Content marketers can reduce graphic design time and costs by setting formatting standards for text prepared by staff writers and freelancers.
Unnecessary text formatting can increase content marketing design costs and and cause frustrating delays when designers have to manually remove unwanted formatting from text written for ebooks and white papers.
A recent white paper, submitted by my client, required over 3 hours of “de-formatting time” before I could begin to lay it out! Lesson learned…
Encourage your staff and freelancers to add minimum of text formatting when preparing first drafts of articles, blog posts, books, and ebooks for content marketing.
Setting standards for consistent content formatting at the start of projects will save money and ensure faster project turnaround.
Do’s and don’ts of text formatting
Here are a few of the most important formatting mistakes to avoid:
- Do not indent the first line of paragraphs. Leave it up to your graphic designer to decide how to indicate new paragraphs.
- Do not press the Enter key twice at the end of paragraphs. This usually adds too much extra space between paragraphs; plus, the extra lines will have to be eliminated before formatting.
- Do not add graphic images to your drafts. Instead, indicate the location where the graphics should appear, noting the filename of the graphic.
- Do not format subheads by underlining them or adding bold or italics. Instead, either indicate heading level, i.e. H1) H2, or H3, in parentheses before the heading, or–better yet–use your word processor’s Text Styles feature, as described below.
- Do not draw or add borders or horizontal lines above or below headlines and titles. Whether created by underlining, or using your word processor’s drawing tools, these can be very time consuming for designers to manually remove.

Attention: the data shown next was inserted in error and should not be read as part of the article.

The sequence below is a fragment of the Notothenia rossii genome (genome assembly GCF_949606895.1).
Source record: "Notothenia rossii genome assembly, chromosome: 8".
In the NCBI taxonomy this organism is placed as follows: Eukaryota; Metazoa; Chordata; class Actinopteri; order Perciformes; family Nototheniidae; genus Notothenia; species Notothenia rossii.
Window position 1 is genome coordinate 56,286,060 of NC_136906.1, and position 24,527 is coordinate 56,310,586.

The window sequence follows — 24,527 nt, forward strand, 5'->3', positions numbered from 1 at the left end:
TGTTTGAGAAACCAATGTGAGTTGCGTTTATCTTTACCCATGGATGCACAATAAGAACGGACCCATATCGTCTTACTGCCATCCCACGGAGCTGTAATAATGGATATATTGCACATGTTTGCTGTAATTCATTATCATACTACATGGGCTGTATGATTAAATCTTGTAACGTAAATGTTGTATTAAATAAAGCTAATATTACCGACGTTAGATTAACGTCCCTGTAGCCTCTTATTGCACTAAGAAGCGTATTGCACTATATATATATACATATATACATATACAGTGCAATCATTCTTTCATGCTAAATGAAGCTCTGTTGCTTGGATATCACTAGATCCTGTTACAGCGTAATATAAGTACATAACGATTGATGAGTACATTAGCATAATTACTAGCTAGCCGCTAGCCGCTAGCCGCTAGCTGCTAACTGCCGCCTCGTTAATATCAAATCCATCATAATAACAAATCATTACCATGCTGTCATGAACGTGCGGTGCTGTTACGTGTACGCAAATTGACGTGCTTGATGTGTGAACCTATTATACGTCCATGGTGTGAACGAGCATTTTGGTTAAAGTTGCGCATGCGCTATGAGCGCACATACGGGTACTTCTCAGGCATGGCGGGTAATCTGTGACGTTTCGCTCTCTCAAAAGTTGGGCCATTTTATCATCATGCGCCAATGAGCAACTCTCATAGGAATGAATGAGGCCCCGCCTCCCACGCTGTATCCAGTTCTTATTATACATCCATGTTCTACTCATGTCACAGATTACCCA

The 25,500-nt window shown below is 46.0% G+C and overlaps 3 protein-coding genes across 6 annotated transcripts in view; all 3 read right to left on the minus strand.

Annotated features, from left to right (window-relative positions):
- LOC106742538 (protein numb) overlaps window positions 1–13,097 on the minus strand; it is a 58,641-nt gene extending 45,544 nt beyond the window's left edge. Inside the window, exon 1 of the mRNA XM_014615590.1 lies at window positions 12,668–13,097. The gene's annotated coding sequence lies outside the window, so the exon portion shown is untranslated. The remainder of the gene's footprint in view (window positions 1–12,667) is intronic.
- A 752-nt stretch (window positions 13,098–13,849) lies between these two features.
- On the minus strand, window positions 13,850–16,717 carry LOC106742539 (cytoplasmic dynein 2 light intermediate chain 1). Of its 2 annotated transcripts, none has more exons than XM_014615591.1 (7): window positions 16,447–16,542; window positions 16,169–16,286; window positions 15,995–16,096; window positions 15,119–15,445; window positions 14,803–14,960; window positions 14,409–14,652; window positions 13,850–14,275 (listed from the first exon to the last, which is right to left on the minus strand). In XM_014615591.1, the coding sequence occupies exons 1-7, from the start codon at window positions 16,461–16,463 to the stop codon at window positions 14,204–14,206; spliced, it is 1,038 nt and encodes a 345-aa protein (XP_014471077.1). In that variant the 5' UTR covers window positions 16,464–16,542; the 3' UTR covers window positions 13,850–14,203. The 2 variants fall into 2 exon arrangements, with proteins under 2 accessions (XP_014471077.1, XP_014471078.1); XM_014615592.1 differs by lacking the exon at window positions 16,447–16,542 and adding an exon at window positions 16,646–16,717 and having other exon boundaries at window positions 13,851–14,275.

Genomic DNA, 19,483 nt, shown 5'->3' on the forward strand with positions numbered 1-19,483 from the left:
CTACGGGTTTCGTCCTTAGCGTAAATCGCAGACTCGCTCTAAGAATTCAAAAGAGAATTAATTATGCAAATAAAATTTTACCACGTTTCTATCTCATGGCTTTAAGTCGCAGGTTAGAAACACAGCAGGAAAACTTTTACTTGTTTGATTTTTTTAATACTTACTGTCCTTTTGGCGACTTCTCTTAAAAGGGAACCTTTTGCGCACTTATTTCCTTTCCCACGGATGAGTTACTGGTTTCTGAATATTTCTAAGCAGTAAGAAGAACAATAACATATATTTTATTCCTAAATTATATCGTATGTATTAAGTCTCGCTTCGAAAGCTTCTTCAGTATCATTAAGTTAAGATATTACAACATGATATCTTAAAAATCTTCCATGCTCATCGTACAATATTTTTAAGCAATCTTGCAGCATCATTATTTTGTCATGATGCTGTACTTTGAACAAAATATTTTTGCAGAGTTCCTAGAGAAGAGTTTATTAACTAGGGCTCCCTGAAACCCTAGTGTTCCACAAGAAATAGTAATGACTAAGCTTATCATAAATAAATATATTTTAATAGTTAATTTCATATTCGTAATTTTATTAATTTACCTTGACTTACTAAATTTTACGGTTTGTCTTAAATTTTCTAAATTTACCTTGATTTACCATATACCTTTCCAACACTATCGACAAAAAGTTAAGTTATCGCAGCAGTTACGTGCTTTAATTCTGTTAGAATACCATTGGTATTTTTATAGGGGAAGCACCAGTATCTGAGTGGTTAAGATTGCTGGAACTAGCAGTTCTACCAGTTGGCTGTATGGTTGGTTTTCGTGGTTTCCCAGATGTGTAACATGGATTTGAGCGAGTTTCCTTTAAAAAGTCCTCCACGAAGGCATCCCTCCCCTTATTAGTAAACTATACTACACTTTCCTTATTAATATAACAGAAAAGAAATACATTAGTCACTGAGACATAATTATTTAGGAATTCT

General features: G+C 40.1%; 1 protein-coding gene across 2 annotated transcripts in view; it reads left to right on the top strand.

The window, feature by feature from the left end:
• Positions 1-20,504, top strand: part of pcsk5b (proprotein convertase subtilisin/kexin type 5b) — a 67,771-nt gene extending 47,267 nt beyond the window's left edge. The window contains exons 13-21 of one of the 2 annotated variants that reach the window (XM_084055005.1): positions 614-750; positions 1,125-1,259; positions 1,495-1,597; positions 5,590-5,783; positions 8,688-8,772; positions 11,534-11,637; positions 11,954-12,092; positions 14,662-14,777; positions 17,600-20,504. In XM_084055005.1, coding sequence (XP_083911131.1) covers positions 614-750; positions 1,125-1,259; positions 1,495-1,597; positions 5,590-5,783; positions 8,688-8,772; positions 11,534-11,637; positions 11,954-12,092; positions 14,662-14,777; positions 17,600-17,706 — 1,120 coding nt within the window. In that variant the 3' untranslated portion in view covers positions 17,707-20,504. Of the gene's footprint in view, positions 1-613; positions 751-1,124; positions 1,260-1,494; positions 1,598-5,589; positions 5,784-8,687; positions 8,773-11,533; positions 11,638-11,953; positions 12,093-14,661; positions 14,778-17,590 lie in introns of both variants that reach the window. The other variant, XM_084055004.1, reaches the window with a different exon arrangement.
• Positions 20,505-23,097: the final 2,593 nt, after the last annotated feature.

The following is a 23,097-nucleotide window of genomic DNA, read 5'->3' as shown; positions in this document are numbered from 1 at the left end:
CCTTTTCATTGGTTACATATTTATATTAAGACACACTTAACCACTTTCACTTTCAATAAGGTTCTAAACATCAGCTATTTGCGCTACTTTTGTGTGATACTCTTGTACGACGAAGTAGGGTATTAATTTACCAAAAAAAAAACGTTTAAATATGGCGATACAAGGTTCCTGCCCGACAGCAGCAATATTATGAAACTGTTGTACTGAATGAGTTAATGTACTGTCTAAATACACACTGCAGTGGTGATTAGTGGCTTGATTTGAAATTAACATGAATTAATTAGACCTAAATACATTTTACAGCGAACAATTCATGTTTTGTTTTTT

- Do not manually add hyphens to adjust line endings. These will interfere with the page layout program later. Likewise, avoid using the Enter key to adjust line breaks in headlines.These can later cause unwanted gaps.
The following are some suggestions for those who preparing word-processed text for graphic designers:
- Do familiarize yourself with the basics of text styles. Remember that the text style used for preparing the text of your white paper may not be the final typeface, type size, type style, or line spacing your message will appear in. Learning how to apply the 3 most common text styles, Normal, H1, H2, and H3, will save your designer a lot of unnecessary work, and reduce the time required to prepare your manuscript for formatting.
- Do fine-tune the Normal text style. Change the Normal line spacing to 1.5 line or double-line spacing. This makes it much easier for you and your designer to review and proofread your document both onscreen and when printed. Adding 12 points of Space After paragraph formatting makes it easy to locate paragraph endings.
- Do add page numbers and revision dates to the headers and footers of your manuscripts. This can save a lot of frustration and time if you print out your document and the pages get out of order.
- Do create a style guide for your staff and freelancers. If you’re a content marketer, consider preparing a style guide for your staff. This will boost the efficiency of your designers for years to come. Update it frequently, and be sure to either put it online, or share with freelancers and interns.
Ask questions before you start to write
If you’re a freelancer, the above basics can help you avoid the most serious time-wasting mistakes.
Before you start to write for a new client, find out if your firm has a standards guide or copy guidelines for preparing text. The same is also true when preparing copy outside designers, printers, or book publishers. Each may have their own preferences.
Under-formatting is better than over-formatting!
It’s better to under-format your document, using just the basic Normal, H1, and H2 text styles, than to go overboard and create a manuscript that requires two hours of “formatting “clean-up” design time and fees before your graphic designer can get down to work.
If you’re a chief content officer or content marketing designer, share some of the manuscript formatting challenges you’ve had to clean up before you began to format an article, ebook, or white paper. Share your stories, and suggest additional formatting do’s and don’ts, as comments, below. View other content marketing topics here, including 7 Readability Tips for Designing Engaging Content.